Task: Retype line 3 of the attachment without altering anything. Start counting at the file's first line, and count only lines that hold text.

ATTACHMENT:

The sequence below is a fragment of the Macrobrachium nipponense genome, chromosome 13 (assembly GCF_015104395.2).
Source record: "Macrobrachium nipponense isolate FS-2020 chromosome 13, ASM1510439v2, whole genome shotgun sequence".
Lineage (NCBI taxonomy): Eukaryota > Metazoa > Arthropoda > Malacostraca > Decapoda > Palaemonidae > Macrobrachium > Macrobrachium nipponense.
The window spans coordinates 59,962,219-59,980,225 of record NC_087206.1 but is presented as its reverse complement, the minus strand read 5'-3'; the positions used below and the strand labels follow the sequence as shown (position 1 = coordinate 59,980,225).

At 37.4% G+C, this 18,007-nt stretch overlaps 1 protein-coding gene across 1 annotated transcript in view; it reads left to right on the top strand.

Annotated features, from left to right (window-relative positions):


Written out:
Lineage (NCBI taxonomy): Eukaryota > Metazoa > Arthropoda > Malacostraca > Decapoda > Palaemonidae > Macrobrachium > Macrobrachium nipponense.